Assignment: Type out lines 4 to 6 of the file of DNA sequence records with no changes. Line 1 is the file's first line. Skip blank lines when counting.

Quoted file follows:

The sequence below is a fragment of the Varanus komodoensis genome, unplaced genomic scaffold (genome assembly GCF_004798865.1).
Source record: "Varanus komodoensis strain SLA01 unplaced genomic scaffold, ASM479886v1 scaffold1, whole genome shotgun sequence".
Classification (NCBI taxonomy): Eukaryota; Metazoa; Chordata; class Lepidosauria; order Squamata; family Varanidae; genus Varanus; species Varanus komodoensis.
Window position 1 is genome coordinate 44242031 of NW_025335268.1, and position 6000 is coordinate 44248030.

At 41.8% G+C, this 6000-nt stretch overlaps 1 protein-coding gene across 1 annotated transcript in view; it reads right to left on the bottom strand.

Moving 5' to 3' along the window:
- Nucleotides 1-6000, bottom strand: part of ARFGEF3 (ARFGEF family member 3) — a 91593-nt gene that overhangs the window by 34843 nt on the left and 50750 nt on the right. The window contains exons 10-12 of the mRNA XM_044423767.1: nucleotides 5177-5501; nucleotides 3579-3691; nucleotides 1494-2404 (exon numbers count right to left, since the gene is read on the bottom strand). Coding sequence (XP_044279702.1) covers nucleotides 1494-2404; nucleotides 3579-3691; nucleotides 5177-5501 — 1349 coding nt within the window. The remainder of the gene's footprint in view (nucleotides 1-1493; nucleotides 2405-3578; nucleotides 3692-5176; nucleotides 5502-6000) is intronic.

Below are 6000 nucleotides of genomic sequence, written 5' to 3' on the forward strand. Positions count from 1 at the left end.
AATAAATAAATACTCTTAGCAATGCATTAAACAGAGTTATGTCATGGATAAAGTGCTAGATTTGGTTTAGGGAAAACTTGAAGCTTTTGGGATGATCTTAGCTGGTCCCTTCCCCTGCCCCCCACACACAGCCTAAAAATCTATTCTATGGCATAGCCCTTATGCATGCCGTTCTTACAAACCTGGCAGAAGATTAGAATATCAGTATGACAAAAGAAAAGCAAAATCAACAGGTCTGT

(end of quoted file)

Window position 1 is genome coordinate 44242031 of NW_025335268.1, and position 6000 is coordinate 44248030.

At 41.8% G+C, this 6000-nt stretch overlaps 1 protein-coding gene across 1 annotated transcript in view; it reads right to left on the bottom strand.

Moving 5' to 3' along the window: